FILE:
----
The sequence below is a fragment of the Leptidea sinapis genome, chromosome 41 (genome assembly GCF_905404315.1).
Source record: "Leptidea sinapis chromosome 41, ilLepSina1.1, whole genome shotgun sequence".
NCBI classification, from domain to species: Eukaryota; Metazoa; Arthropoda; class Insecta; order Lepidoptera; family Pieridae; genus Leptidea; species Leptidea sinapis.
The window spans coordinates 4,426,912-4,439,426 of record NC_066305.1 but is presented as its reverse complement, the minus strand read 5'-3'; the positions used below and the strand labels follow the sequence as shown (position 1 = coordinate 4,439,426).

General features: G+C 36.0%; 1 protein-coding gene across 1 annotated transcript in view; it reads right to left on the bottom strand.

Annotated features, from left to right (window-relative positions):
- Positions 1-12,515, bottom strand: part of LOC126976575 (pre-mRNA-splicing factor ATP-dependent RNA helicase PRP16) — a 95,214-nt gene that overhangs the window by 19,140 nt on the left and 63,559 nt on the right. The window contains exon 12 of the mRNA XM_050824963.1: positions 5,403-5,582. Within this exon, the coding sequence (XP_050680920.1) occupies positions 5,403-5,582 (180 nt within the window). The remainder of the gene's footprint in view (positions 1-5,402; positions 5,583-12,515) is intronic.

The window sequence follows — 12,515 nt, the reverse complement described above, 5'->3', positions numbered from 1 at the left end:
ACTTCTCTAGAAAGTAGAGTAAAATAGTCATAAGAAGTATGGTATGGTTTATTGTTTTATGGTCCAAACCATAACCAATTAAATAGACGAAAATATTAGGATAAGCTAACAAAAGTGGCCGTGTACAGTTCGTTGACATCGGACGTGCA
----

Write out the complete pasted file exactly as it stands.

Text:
The sequence below is a fragment of the Leptidea sinapis genome, chromosome 41 (genome assembly GCF_905404315.1).
Source record: "Leptidea sinapis chromosome 41, ilLepSina1.1, whole genome shotgun sequence".
NCBI classification, from domain to species: Eukaryota; Metazoa; Arthropoda; class Insecta; order Lepidoptera; family Pieridae; genus Leptidea; species Leptidea sinapis.
The window spans coordinates 4,426,912-4,439,426 of record NC_066305.1 but is presented as its reverse complement, the minus strand read 5'-3'; the positions used below and the strand labels follow the sequence as shown (position 1 = coordinate 4,439,426).

General features: G+C 36.0%; 1 protein-coding gene across 1 annotated transcript in view; it reads right to left on the bottom strand.

Annotated features, from left to right (window-relative positions):
- Positions 1-12,515, bottom strand: part of LOC126976575 (pre-mRNA-splicing factor ATP-dependent RNA helicase PRP16) — a 95,214-nt gene that overhangs the window by 19,140 nt on the left and 63,559 nt on the right. The window contains exon 12 of the mRNA XM_050824963.1: positions 5,403-5,582. Within this exon, the coding sequence (XP_050680920.1) occupies positions 5,403-5,582 (180 nt within the window). The remainder of the gene's footprint in view (positions 1-5,402; positions 5,583-12,515) is intronic.

The window sequence follows — 12,515 nt, the reverse complement described above, 5'->3', positions numbered from 1 at the left end:
ACTTCTCTAGAAAGTAGAGTAAAATAGTCATAAGAAGTATGGTATGGTTTATTGTTTTATGGTCCAAACCATAACCAATTAAATAGACGAAAATATTAGGATAAGCTAACAAAAGTGGCCGTGTACAGTTCGTTGACATCGGACGTGCA